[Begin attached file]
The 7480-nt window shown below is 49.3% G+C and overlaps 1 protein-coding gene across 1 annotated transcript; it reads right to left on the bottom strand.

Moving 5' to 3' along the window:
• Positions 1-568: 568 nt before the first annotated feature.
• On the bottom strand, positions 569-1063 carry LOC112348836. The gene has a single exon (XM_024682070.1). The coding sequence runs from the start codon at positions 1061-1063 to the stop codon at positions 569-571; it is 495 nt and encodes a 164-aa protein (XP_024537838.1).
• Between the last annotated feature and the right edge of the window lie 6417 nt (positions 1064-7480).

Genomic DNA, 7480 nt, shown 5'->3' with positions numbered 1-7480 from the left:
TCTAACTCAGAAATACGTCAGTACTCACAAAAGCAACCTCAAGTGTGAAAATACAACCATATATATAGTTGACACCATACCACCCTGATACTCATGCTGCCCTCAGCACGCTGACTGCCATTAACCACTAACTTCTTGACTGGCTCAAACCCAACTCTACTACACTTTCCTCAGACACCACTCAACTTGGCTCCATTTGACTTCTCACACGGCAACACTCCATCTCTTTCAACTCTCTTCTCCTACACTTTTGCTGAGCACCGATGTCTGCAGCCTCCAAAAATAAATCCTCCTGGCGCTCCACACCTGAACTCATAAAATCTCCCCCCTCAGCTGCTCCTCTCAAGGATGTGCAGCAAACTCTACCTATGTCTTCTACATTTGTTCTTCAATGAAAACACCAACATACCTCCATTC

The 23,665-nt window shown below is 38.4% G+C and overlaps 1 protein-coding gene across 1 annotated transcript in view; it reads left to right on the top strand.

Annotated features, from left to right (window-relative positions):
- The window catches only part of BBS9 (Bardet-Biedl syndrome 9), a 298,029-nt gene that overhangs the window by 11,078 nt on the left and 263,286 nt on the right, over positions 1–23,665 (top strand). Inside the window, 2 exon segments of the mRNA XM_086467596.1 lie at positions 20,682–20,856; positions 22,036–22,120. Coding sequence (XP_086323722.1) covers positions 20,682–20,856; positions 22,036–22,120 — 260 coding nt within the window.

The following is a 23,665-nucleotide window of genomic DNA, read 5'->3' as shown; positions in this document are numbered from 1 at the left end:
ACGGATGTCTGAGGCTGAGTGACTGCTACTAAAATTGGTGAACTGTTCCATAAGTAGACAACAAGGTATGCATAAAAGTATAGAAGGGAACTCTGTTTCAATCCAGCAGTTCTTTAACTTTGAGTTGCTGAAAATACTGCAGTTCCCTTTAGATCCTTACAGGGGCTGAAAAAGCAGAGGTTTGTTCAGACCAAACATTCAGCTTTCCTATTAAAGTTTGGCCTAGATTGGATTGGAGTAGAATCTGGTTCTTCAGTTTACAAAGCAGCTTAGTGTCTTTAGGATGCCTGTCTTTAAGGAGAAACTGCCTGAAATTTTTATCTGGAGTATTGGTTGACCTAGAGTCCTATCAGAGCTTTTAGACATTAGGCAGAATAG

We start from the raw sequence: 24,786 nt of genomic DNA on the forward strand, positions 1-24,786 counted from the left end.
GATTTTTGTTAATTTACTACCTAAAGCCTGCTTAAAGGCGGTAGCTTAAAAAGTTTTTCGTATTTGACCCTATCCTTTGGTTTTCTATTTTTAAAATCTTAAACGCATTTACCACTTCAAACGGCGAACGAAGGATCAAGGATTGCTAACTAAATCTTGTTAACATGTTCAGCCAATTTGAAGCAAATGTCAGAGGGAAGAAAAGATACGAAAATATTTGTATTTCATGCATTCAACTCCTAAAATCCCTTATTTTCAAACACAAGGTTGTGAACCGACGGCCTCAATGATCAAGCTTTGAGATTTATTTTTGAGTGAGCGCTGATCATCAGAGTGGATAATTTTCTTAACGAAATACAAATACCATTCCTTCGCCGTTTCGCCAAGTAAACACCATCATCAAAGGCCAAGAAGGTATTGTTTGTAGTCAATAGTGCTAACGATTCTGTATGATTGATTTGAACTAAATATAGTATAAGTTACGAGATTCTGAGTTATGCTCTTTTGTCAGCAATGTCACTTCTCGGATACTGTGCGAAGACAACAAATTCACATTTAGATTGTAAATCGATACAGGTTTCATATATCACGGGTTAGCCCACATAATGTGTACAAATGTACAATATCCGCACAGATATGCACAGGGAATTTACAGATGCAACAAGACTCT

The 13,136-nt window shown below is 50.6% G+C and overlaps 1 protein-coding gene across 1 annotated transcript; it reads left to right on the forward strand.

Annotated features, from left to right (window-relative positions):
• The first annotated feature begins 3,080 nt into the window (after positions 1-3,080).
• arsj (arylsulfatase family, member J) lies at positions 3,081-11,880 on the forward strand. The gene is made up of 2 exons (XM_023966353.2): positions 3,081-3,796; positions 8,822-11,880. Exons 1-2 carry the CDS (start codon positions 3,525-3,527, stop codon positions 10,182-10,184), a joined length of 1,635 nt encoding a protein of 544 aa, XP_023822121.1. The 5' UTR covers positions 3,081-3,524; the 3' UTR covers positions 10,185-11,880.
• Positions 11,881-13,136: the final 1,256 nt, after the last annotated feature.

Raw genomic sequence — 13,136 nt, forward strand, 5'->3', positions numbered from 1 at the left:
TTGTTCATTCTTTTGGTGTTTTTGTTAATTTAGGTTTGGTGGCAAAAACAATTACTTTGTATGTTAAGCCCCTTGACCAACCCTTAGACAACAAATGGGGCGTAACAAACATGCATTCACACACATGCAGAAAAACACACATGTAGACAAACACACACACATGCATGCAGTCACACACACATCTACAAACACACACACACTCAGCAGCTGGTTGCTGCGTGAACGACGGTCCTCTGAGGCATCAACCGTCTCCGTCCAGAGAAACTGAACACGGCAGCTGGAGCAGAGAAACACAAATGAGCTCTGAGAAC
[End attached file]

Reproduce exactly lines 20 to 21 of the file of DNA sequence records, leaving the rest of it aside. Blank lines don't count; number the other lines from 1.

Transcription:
Raw genomic sequence — 13,136 nt, forward strand, 5'->3', positions numbered from 1 at the left:
TTGTTCATTCTTTTGGTGTTTTTGTTAATTTAGGTTTGGTGGCAAAAACAATTACTTTGTATGTTAAGCCCCTTGACCAACCCTTAGACAACAAATGGGGCGTAACAAACATGCATTCACACACATGCAGAAAAACACACATGTAGACAAACACACACACATGCATGCAGTCACACACACATCTACAAACACACACACACTCAGCAGCTGGTTGCTGCGTGAACGACGGTCCTCTGAGGCATCAACCGTCTCCGTCCAGAGAAACTGAACACGGCAGCTGGAGCAGAGAAACACAAATGAGCTCTGAGAAC